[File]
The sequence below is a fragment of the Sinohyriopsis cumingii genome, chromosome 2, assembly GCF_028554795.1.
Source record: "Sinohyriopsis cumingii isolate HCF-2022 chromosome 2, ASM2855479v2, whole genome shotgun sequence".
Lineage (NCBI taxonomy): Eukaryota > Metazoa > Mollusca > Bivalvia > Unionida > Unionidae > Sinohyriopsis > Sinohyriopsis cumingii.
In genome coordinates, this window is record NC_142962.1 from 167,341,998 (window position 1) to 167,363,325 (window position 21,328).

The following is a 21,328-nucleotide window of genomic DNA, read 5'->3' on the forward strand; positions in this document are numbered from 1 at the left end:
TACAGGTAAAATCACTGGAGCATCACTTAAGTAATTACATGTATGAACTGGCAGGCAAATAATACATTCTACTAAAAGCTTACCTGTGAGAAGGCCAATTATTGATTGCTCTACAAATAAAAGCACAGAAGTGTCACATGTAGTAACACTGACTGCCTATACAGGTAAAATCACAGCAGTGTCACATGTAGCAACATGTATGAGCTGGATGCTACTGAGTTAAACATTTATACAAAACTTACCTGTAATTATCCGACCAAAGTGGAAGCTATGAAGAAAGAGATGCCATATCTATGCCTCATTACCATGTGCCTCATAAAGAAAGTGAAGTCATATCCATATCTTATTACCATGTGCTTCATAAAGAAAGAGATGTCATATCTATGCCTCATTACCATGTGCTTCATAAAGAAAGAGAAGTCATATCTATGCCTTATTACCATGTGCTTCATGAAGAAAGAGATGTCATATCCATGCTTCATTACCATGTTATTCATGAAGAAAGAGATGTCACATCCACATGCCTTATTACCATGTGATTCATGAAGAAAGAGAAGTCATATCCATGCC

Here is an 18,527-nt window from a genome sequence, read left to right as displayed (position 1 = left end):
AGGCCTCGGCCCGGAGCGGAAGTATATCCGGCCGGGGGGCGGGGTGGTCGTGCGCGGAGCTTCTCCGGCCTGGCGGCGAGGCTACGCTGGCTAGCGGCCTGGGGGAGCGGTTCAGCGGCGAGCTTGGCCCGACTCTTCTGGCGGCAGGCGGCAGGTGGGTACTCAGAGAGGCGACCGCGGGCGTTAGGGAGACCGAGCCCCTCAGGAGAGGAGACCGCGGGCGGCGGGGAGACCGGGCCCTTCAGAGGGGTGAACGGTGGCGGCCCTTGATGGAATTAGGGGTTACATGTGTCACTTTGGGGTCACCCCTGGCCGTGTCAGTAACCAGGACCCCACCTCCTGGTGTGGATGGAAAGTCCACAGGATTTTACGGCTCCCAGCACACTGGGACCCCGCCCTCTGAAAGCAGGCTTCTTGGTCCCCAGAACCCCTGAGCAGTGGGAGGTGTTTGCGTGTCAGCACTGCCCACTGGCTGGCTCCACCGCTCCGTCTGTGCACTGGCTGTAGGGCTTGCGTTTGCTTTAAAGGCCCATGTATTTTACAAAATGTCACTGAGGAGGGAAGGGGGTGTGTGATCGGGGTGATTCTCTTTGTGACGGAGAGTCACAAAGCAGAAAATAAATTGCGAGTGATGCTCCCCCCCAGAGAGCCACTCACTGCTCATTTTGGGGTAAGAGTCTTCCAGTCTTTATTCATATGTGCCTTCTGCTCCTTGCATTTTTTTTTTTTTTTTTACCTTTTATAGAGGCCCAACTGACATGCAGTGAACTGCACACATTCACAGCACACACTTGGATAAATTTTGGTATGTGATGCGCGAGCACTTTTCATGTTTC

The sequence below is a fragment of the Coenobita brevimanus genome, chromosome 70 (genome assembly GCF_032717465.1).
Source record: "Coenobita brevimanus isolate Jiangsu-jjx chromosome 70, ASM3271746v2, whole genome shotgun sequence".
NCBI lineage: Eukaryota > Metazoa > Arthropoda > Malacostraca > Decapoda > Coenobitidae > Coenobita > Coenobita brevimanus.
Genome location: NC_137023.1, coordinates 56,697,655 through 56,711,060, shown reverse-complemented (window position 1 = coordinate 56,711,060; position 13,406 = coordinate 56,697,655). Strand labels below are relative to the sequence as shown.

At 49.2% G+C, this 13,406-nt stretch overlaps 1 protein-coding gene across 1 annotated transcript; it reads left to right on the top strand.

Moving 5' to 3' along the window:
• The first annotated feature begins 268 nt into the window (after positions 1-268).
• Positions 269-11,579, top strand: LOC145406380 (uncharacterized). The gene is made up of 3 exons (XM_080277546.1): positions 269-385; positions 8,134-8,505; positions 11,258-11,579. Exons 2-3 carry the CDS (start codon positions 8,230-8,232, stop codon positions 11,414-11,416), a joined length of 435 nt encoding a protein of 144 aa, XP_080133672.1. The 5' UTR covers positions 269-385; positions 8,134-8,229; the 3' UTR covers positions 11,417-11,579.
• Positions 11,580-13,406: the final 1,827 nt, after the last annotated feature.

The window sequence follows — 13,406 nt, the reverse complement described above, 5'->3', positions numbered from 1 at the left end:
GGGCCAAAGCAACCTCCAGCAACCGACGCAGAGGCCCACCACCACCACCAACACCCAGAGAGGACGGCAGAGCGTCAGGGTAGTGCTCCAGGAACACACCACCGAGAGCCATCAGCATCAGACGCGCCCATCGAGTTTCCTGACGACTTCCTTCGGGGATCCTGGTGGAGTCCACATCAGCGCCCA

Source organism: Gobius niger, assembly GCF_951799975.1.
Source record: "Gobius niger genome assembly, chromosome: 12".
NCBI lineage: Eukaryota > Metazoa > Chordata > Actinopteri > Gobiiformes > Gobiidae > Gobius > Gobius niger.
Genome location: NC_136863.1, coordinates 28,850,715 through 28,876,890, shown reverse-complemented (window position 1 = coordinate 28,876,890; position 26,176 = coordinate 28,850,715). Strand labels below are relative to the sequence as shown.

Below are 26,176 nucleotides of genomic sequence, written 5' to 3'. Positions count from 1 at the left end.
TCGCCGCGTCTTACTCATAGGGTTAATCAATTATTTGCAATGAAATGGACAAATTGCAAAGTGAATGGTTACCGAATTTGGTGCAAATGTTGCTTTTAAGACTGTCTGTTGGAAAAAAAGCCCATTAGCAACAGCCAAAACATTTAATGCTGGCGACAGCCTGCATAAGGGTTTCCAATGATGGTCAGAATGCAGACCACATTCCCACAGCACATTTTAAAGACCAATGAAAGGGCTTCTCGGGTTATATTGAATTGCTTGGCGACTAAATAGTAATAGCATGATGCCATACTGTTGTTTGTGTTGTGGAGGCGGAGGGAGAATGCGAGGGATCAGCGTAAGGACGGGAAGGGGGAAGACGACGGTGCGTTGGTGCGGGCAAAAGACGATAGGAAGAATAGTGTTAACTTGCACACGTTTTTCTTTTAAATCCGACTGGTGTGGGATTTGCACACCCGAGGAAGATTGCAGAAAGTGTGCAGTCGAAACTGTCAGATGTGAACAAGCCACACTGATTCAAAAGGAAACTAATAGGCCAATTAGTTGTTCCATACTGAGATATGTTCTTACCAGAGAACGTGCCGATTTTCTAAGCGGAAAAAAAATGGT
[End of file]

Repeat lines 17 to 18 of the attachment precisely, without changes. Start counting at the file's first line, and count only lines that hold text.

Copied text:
• Positions 11,580-13,406: the final 1,827 nt, after the last annotated feature.

The window sequence follows — 13,406 nt, the reverse complement described above, 5'->3', positions numbered from 1 at the left end: